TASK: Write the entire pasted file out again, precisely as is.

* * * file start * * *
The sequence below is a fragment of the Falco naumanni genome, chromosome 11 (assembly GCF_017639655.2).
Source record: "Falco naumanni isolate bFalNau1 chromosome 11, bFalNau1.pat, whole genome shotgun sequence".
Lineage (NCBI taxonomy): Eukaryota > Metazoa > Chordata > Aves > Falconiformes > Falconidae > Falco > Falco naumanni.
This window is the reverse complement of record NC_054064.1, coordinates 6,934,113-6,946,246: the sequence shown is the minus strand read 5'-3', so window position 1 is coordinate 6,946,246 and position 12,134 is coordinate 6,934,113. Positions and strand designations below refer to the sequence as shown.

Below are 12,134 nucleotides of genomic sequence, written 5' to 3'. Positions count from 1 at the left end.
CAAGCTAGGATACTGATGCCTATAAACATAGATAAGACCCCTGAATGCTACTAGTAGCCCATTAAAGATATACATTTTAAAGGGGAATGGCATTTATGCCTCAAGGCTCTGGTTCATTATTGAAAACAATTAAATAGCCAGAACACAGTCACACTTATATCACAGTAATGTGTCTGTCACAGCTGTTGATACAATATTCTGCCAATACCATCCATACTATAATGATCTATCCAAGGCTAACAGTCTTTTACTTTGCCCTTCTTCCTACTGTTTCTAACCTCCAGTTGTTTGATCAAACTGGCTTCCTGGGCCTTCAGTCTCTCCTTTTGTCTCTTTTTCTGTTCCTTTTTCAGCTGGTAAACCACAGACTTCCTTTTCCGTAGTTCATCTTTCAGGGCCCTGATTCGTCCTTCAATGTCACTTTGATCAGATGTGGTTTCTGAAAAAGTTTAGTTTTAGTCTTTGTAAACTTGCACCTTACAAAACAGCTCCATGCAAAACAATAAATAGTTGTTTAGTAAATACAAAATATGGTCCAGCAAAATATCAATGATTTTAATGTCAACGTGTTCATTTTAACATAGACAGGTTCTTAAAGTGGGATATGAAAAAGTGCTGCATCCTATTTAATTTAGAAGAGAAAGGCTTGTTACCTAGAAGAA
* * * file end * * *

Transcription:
The sequence below is a fragment of the Falco naumanni genome, chromosome 11 (assembly GCF_017639655.2).
Source record: "Falco naumanni isolate bFalNau1 chromosome 11, bFalNau1.pat, whole genome shotgun sequence".
Lineage (NCBI taxonomy): Eukaryota > Metazoa > Chordata > Aves > Falconiformes > Falconidae > Falco > Falco naumanni.
This window is the reverse complement of record NC_054064.1, coordinates 6,934,113-6,946,246: the sequence shown is the minus strand read 5'-3', so window position 1 is coordinate 6,946,246 and position 12,134 is coordinate 6,934,113. Positions and strand designations below refer to the sequence as shown.

Below are 12,134 nucleotides of genomic sequence, written 5' to 3'. Positions count from 1 at the left end.
CAAGCTAGGATACTGATGCCTATAAACATAGATAAGACCCCTGAATGCTACTAGTAGCCCATTAAAGATATACATTTTAAAGGGGAATGGCATTTATGCCTCAAGGCTCTGGTTCATTATTGAAAACAATTAAATAGCCAGAACACAGTCACACTTATATCACAGTAATGTGTCTGTCACAGCTGTTGATACAATATTCTGCCAATACCATCCATACTATAATGATCTATCCAAGGCTAACAGTCTTTTACTTTGCCCTTCTTCCTACTGTTTCTAACCTCCAGTTGTTTGATCAAACTGGCTTCCTGGGCCTTCAGTCTCTCCTTTTGTCTCTTTTTCTGTTCCTTTTTCAGCTGGTAAACCACAGACTTCCTTTTCCGTAGTTCATCTTTCAGGGCCCTGATTCGTCCTTCAATGTCACTTTGATCAGATGTGGTTTCTGAAAAAGTTTAGTTTTAGTCTTTGTAAACTTGCACCTTACAAAACAGCTCCATGCAAAACAATAAATAGTTGTTTAGTAAATACAAAATATGGTCCAGCAAAATATCAATGATTTTAATGTCAACGTGTTCATTTTAACATAGACAGGTTCTTAAAGTGGGATATGAAAAAGTGCTGCATCCTATTTAATTTAGAAGAGAAAGGCTTGTTACCTAGAAGAA